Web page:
Our India Adventure travel blog

Breakfast

Getting ready to go

All kitted out!

Resting behind our windbreak

The four of us with a new friend

Awaiting the sunset

Keeping the sand off our faces


We were up early and walked down to Trotter's for our 6:30 a.m. departure. A Jeep was to take us to the camels. Along with our driver we ended up with me in the front seat of an open (i.e. no doors) Jeep and Marlys, Eleri and Theo piled in the back. No one else is apparently stupid enough to book a camel safari for a trek in the desert of death in 45 degree heat! (small disclaimer here: when we booked the trip back in Toronto we had NO idea that the monsoon was going to be a month late and that the heat in the Thar Desert would be in the mid 40's!).

As we were on our way to meet our camels and guides I get a tap on my shoulder. Marlys is trying to get my attention. With the wind whipping past I have trouble hearing but it seems to be something about Eleri throwing up. Oh oh!!! That doesn't sound good. As Eleri was in the back of the Jeep she just leaned out and let the laws of physics take care of the contents of her stomach from the previous nights dinner. Very tidy! Once we had arrived at our destination Eleri advised that she thought that it was just the motion of the Jeep and the fumes from the exhaust that had made her a little car sick, and besides she now felt fine. Receiving reassurances from our guides that if something happened we could get assistance quickly we decided to carry on. (You would not believe how good the cell reception is in the Thar Desert...I am NOT kidding you).

Breakfast of bananas and cookies was offered, along with a cup of chai which was made over a small fire. We were introduced to our first dung beetle as it scuttled towards us. Scary to look at if you don't know what it is! We then had our guides tie up our scarves to protect our necks and head from the sun. Marlys advised me that I was completely rocking the Yassar Arafat look! While we had planned to wear hats I now understand why they wear headscarves for travel in the desert.

Our safari caravan consisted of five camels and two guides, along with the four of us. The first part was flat, rocky with scrubby brush (not what you typically think of as desert). We could see wind turbines in the distance. After an hour's ride we stopped at an oasis (no greenery, just water) to water our camels. We then rode another hour and a half and stopped for lunch. During the trek the guides were constantly stopping to make sure that we had plenty of water to drink. When we stopped for lunch the guides removed our camel's saddles and gear to build a windbreak for us to rest behind (under the shade of a large tree). The wind had picked up and I was reminded of the word "sirocco" as the hot wind blasted fine particles of sand into our faces if we stood up. Laying on thick blankets behind our windbreak it was relatively cool and wind free. While we lay in the shade our guides, along with some other help made our lunch for us. It was a delicious lunch of fresh chapatis, vegetable curry and yellow rice. As an appetiser we also was provided with freshly fried Indian crisps (not sure exactly what they are but they are tasty). After lunch we dozed and relaxed until 4:00 p.m., hoping that the temperature and wind would reduce. No such luck. In addition, Marlys and Eleri were both feeling the effects of the heat and were getting cold water poured on their heads by the guides. In addition, my legs were really sore, so that when they offered a Jeep ride to our camp we took them up on it.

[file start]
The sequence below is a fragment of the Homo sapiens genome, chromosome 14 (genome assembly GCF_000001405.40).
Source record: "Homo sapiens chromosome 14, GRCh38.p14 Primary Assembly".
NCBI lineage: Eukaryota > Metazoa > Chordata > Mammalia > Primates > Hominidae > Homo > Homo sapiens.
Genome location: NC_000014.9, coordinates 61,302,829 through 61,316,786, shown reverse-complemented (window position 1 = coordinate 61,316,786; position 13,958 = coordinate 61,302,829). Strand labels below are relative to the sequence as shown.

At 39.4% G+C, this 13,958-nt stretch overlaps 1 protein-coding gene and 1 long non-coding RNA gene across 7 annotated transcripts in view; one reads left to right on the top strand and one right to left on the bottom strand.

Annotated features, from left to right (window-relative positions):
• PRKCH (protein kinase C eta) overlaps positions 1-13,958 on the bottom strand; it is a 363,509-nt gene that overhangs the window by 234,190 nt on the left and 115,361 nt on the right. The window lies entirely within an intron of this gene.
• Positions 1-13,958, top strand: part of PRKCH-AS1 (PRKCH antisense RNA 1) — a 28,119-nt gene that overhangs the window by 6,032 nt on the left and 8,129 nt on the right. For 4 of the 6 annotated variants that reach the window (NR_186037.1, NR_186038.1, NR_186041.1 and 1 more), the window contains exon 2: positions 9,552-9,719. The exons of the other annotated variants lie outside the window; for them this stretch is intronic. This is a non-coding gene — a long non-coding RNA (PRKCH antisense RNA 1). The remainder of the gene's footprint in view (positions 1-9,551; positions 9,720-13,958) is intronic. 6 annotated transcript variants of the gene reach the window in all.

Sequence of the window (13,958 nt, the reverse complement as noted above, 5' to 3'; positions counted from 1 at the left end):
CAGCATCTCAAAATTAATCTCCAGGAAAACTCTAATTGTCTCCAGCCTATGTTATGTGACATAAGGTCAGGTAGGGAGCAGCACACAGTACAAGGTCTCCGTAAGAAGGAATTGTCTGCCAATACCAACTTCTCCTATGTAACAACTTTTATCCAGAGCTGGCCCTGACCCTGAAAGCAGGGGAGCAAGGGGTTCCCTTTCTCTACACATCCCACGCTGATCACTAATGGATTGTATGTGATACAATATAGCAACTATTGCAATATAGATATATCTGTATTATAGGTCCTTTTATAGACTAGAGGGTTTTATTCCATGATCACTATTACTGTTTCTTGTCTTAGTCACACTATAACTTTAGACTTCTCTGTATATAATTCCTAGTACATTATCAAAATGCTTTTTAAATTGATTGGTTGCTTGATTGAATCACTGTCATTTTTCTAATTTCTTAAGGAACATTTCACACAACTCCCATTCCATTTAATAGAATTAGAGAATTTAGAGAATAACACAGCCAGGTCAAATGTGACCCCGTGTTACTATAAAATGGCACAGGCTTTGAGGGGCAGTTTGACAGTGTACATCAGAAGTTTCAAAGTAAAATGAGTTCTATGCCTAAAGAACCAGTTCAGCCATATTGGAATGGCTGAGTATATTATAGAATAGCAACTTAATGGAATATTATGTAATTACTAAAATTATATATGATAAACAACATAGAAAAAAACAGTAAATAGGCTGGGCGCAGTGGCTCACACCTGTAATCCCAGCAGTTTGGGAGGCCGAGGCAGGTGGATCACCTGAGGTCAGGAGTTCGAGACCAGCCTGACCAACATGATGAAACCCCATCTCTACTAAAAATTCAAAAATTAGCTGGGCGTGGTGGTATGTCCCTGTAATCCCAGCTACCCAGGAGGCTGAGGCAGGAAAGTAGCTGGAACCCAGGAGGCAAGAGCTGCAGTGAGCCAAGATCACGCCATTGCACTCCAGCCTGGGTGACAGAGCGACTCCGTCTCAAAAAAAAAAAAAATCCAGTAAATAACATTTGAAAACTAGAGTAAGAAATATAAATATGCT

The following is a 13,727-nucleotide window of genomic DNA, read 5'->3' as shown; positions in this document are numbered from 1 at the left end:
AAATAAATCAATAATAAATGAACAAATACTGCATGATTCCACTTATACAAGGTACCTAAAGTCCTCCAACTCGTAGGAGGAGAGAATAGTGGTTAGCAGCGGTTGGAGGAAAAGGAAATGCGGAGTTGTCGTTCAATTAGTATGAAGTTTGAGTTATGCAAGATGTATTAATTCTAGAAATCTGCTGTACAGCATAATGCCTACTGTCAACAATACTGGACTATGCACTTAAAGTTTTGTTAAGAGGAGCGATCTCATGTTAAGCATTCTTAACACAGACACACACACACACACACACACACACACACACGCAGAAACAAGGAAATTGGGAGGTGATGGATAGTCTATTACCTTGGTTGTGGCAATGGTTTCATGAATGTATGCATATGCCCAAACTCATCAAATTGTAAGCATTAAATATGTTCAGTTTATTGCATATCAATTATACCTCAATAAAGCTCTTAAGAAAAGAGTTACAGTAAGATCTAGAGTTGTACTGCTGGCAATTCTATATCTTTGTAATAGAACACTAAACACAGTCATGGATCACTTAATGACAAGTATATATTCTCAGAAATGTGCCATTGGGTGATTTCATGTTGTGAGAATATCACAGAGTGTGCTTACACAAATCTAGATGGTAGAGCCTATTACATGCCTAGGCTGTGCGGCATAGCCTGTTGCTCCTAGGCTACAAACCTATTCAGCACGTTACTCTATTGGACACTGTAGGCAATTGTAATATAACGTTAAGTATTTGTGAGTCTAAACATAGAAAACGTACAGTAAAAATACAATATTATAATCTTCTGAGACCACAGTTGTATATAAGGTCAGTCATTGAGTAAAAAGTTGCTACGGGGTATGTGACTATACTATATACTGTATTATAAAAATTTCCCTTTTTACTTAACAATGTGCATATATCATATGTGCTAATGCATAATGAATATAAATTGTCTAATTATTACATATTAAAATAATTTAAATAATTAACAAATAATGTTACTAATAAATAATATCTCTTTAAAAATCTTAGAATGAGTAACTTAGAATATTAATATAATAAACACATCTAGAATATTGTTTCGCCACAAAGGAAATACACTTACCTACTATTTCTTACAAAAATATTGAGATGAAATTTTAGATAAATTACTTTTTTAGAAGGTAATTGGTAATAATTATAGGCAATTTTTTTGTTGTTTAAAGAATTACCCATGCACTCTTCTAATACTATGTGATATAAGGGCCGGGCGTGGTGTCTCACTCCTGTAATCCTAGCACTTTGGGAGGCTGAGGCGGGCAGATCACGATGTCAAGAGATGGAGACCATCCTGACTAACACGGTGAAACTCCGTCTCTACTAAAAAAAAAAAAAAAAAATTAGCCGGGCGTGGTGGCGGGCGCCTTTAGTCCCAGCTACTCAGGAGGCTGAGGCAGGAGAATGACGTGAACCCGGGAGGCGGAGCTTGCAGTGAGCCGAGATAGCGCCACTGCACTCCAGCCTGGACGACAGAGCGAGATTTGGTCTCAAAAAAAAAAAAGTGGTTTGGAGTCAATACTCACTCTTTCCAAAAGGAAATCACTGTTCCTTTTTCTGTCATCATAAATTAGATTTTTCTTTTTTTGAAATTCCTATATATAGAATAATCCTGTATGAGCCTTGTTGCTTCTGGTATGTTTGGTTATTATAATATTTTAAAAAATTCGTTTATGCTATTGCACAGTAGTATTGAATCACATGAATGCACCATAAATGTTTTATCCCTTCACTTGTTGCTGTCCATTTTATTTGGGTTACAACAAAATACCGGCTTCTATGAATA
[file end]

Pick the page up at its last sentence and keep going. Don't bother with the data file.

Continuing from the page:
Our camp was right beside a typical sand dune part of the desert. At camp we watched the sunset while we waited for our dinner to be made. Pracash, our cook and one of the guides, made us a marvelous pot of chai while we waited. We also had three wild dogs waiting for dinner with us, as they had followed us across the desert in anticipation of eating leftovers. Apparently this was a pretty regular gig for these dogs.

Once the sun had set we packed it in and slept under the stars on camp cots with only a sheet to cover us (which was one sheet more than I needed on top of me!). It will go down in the annuls of Ted Schieck history as one of the more miserable nights ever. Marlys, of course, ever contrary, had a great nights sleep...telling me that as I had no control over the room temperature she was finally warm! In my view it was simply too hot to sleep and it took me until about about 3:00 a.m. before I finally dozed off and slept through to about 6:30 a.m.



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